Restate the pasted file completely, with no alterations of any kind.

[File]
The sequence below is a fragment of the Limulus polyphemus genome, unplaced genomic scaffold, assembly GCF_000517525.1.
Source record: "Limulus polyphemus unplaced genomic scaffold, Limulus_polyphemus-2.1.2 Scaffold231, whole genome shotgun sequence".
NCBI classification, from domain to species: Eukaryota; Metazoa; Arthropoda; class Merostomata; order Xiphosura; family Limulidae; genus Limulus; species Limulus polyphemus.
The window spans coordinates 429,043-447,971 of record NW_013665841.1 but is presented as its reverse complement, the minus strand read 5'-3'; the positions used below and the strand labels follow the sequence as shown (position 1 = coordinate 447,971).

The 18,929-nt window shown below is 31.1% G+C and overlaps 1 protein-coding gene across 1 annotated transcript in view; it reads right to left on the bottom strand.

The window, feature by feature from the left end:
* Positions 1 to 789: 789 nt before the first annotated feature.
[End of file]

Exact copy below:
The sequence below is a fragment of the Limulus polyphemus genome, unplaced genomic scaffold, assembly GCF_000517525.1.
Source record: "Limulus polyphemus unplaced genomic scaffold, Limulus_polyphemus-2.1.2 Scaffold231, whole genome shotgun sequence".
NCBI classification, from domain to species: Eukaryota; Metazoa; Arthropoda; class Merostomata; order Xiphosura; family Limulidae; genus Limulus; species Limulus polyphemus.
The window spans coordinates 429,043-447,971 of record NW_013665841.1 but is presented as its reverse complement, the minus strand read 5'-3'; the positions used below and the strand labels follow the sequence as shown (position 1 = coordinate 447,971).

The 18,929-nt window shown below is 31.1% G+C and overlaps 1 protein-coding gene across 1 annotated transcript in view; it reads right to left on the bottom strand.

The window, feature by feature from the left end:
* Positions 1 to 789: 789 nt before the first annotated feature.